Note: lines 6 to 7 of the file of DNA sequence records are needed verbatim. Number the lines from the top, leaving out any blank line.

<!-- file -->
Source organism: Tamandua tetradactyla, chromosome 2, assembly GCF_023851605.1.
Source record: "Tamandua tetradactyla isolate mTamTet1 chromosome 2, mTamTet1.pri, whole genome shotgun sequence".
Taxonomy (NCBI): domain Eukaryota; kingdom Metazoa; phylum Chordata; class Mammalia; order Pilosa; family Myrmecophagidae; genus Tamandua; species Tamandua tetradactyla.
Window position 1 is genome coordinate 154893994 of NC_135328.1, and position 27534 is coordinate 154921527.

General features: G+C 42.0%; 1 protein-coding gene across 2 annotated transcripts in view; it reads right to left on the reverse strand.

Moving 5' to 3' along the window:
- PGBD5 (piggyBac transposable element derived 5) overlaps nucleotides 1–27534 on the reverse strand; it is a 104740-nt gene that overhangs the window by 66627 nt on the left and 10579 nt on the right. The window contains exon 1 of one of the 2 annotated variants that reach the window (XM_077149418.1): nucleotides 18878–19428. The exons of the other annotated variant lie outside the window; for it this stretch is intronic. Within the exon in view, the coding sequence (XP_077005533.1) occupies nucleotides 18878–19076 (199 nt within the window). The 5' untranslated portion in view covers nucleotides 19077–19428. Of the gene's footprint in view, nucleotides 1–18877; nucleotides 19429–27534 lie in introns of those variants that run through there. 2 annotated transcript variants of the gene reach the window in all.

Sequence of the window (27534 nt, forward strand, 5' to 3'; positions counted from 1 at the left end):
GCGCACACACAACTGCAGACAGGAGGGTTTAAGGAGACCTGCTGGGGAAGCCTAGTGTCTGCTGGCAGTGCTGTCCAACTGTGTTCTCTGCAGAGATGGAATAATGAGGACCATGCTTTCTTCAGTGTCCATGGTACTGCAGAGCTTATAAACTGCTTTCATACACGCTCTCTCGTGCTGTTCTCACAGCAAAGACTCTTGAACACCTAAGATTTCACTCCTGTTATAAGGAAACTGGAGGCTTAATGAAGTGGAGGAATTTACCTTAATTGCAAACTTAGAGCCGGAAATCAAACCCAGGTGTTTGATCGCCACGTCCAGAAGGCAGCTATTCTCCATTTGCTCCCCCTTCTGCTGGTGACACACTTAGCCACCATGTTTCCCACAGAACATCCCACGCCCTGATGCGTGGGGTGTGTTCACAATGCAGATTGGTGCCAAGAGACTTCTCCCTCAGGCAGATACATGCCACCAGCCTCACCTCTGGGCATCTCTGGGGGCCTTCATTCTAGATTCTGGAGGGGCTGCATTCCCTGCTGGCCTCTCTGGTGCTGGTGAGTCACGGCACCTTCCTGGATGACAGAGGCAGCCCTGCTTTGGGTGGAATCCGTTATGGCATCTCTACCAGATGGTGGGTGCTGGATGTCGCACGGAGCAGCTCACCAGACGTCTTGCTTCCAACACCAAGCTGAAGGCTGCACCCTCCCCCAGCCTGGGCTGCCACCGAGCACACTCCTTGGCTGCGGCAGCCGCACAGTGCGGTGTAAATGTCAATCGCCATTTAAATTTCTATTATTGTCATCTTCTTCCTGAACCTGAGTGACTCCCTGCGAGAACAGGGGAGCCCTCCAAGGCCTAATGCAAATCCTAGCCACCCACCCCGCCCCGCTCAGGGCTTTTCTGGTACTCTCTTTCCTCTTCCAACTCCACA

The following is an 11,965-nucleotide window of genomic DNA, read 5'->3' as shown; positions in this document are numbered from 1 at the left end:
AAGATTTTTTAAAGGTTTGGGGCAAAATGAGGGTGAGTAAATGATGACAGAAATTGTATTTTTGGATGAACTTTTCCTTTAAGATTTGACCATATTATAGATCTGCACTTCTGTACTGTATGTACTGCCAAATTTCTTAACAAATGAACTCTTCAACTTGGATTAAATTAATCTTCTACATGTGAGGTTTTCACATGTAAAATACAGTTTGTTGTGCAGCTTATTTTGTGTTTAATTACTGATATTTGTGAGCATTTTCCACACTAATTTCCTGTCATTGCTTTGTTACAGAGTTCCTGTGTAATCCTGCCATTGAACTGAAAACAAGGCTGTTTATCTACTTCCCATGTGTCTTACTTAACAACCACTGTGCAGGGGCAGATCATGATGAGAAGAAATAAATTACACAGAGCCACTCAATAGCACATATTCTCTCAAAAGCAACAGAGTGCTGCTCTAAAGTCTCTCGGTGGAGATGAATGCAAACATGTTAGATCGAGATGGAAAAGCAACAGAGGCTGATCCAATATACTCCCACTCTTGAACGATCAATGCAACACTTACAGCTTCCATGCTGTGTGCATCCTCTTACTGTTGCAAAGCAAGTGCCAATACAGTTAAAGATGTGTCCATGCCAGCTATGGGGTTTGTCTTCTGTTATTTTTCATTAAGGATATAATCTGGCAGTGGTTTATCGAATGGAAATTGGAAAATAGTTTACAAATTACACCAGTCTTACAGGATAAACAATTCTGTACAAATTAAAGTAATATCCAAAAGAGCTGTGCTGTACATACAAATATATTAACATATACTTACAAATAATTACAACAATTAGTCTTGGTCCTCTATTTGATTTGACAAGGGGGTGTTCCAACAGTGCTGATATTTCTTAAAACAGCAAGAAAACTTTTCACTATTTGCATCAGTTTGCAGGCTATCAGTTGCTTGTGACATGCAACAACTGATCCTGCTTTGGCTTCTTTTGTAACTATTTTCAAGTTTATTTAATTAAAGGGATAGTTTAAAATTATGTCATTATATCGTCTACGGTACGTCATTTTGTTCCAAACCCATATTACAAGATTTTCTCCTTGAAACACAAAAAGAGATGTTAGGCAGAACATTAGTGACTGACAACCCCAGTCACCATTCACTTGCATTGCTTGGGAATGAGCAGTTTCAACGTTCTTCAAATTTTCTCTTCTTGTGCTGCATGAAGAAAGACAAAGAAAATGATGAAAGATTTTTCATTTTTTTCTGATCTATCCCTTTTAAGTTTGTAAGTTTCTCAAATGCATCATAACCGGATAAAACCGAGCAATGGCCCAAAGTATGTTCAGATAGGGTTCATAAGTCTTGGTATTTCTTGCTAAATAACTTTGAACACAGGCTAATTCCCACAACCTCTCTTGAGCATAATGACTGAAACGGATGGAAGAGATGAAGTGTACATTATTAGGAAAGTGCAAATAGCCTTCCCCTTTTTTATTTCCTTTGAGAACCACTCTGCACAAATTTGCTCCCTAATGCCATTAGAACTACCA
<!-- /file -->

Moving 5' to 3' along the window:
- PGBD5 (piggyBac transposable element derived 5) overlaps nucleotides 1–27534 on the reverse strand; it is a 104740-nt gene that overhangs the window by 66627 nt on the left and 10579 nt on the right. The window contains exon 1 of one of the 2 annotated variants that reach the window (XM_077149418.1): nucleotides 18878–19428. The exons of the other annotated variant lie outside the window; for it this stretch is intronic. Within the exon in view, the coding sequence (XP_077005533.1) occupies nucleotides 18878–19076 (199 nt within the window). The 5' untranslated portion in view covers nucleotides 19077–19428. Of the gene's footprint in view, nucleotides 1–18877; nucleotides 19429–27534 lie in introns of those variants that run through there. 2 annotated transcript variants of the gene reach the window in all.